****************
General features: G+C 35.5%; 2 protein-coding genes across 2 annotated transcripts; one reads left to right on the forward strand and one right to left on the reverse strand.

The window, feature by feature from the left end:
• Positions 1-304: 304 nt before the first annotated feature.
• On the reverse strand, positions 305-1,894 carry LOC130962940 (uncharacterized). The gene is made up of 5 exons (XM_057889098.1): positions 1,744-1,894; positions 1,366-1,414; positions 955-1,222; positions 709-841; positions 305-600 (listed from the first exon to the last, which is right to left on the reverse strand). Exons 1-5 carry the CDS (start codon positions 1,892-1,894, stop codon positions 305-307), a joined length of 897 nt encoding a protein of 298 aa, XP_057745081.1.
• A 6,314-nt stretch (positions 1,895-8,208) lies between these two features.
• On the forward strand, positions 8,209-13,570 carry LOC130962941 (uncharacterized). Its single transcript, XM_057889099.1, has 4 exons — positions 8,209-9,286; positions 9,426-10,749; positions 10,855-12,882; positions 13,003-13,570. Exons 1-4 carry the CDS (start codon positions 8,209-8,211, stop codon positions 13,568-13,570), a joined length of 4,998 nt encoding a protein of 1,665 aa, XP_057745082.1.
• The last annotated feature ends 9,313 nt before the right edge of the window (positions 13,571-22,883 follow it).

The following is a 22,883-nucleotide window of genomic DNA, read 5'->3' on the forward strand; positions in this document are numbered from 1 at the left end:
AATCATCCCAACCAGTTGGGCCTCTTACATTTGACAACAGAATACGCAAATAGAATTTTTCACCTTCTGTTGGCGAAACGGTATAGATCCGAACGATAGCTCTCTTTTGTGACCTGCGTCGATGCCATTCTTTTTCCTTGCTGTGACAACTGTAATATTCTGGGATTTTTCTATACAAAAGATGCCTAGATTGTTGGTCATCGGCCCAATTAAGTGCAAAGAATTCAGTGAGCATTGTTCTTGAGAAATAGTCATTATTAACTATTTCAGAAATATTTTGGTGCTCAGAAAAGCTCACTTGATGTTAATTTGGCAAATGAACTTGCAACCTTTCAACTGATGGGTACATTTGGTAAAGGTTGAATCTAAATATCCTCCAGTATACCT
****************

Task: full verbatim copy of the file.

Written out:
General features: G+C 35.5%; 2 protein-coding genes across 2 annotated transcripts; one reads left to right on the forward strand and one right to left on the reverse strand.

The window, feature by feature from the left end:
• Positions 1-304: 304 nt before the first annotated feature.
• On the reverse strand, positions 305-1,894 carry LOC130962940 (uncharacterized). The gene is made up of 5 exons (XM_057889098.1): positions 1,744-1,894; positions 1,366-1,414; positions 955-1,222; positions 709-841; positions 305-600 (listed from the first exon to the last, which is right to left on the reverse strand). Exons 1-5 carry the CDS (start codon positions 1,892-1,894, stop codon positions 305-307), a joined length of 897 nt encoding a protein of 298 aa, XP_057745081.1.
• A 6,314-nt stretch (positions 1,895-8,208) lies between these two features.
• On the forward strand, positions 8,209-13,570 carry LOC130962941 (uncharacterized). Its single transcript, XM_057889099.1, has 4 exons — positions 8,209-9,286; positions 9,426-10,749; positions 10,855-12,882; positions 13,003-13,570. Exons 1-4 carry the CDS (start codon positions 8,209-8,211, stop codon positions 13,568-13,570), a joined length of 4,998 nt encoding a protein of 1,665 aa, XP_057745082.1.
• The last annotated feature ends 9,313 nt before the right edge of the window (positions 13,571-22,883 follow it).

The following is a 22,883-nucleotide window of genomic DNA, read 5'->3' on the forward strand; positions in this document are numbered from 1 at the left end:
AATCATCCCAACCAGTTGGGCCTCTTACATTTGACAACAGAATACGCAAATAGAATTTTTCACCTTCTGTTGGCGAAACGGTATAGATCCGAACGATAGCTCTCTTTTGTGACCTGCGTCGATGCCATTCTTTTTCCTTGCTGTGACAACTGTAATATTCTGGGATTTTTCTATACAAAAGATGCCTAGATTGTTGGTCATCGGCCCAATTAAGTGCAAAGAATTCAGTGAGCATTGTTCTTGAGAAATAGTCATTATTAACTATTTCAGAAATATTTTGGTGCTCAGAAAAGCTCACTTGATGTTAATTTGGCAAATGAACTTGCAACCTTTCAACTGATGGGTACATTTGGTAAAGGTTGAATCTAAATATCCTCCAGTATACCT